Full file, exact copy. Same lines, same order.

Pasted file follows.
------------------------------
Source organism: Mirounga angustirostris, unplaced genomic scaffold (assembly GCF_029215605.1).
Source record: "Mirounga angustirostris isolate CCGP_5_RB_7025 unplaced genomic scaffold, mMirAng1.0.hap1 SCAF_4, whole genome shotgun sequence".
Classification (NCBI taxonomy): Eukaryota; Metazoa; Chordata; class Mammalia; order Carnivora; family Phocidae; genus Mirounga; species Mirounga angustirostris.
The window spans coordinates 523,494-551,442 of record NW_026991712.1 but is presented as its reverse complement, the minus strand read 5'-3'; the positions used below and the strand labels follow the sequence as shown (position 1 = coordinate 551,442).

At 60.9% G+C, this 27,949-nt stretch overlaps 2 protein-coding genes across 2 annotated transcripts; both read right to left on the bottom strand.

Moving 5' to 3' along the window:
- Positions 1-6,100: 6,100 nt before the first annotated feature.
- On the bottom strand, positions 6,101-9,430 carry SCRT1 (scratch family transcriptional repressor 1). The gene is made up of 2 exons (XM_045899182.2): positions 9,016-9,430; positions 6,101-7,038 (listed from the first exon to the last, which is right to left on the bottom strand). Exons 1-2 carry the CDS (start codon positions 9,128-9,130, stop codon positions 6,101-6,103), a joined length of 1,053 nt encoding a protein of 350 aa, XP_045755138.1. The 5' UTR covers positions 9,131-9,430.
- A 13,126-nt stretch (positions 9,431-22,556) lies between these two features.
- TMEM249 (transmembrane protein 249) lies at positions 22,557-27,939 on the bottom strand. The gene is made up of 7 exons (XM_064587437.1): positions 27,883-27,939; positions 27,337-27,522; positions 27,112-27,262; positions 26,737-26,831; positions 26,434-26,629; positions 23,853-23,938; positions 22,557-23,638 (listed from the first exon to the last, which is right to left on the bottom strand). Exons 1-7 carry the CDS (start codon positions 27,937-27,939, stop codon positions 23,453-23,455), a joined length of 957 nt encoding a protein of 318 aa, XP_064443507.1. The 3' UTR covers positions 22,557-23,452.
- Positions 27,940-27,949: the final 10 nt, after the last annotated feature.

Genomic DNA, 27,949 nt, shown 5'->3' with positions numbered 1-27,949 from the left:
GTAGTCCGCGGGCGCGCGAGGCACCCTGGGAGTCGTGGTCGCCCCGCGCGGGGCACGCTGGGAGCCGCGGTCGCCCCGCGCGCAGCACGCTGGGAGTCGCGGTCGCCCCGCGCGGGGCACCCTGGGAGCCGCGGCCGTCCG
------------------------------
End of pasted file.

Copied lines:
Source organism: Mirounga angustirostris, unplaced genomic scaffold (assembly GCF_029215605.1).
Source record: "Mirounga angustirostris isolate CCGP_5_RB_7025 unplaced genomic scaffold, mMirAng1.0.hap1 SCAF_4, whole genome shotgun sequence".
Classification (NCBI taxonomy): Eukaryota; Metazoa; Chordata; class Mammalia; order Carnivora; family Phocidae; genus Mirounga; species Mirounga angustirostris.
The window spans coordinates 523,494-551,442 of record NW_026991712.1 but is presented as its reverse complement, the minus strand read 5'-3'; the positions used below and the strand labels follow the sequence as shown (position 1 = coordinate 551,442).

At 60.9% G+C, this 27,949-nt stretch overlaps 2 protein-coding genes across 2 annotated transcripts; both read right to left on the bottom strand.

Moving 5' to 3' along the window:
- Positions 1-6,100: 6,100 nt before the first annotated feature.
- On the bottom strand, positions 6,101-9,430 carry SCRT1 (scratch family transcriptional repressor 1). The gene is made up of 2 exons (XM_045899182.2): positions 9,016-9,430; positions 6,101-7,038 (listed from the first exon to the last, which is right to left on the bottom strand). Exons 1-2 carry the CDS (start codon positions 9,128-9,130, stop codon positions 6,101-6,103), a joined length of 1,053 nt encoding a protein of 350 aa, XP_045755138.1. The 5' UTR covers positions 9,131-9,430.
- A 13,126-nt stretch (positions 9,431-22,556) lies between these two features.
- TMEM249 (transmembrane protein 249) lies at positions 22,557-27,939 on the bottom strand. The gene is made up of 7 exons (XM_064587437.1): positions 27,883-27,939; positions 27,337-27,522; positions 27,112-27,262; positions 26,737-26,831; positions 26,434-26,629; positions 23,853-23,938; positions 22,557-23,638 (listed from the first exon to the last, which is right to left on the bottom strand). Exons 1-7 carry the CDS (start codon positions 27,937-27,939, stop codon positions 23,453-23,455), a joined length of 957 nt encoding a protein of 318 aa, XP_064443507.1. The 3' UTR covers positions 22,557-23,452.
- Positions 27,940-27,949: the final 10 nt, after the last annotated feature.

Genomic DNA, 27,949 nt, shown 5'->3' with positions numbered 1-27,949 from the left:
GTAGTCCGCGGGCGCGCGAGGCACCCTGGGAGTCGTGGTCGCCCCGCGCGGGGCACGCTGGGAGCCGCGGTCGCCCCGCGCGCAGCACGCTGGGAGTCGCGGTCGCCCCGCGCGGGGCACCCTGGGAGCCGCGGCCGTCCG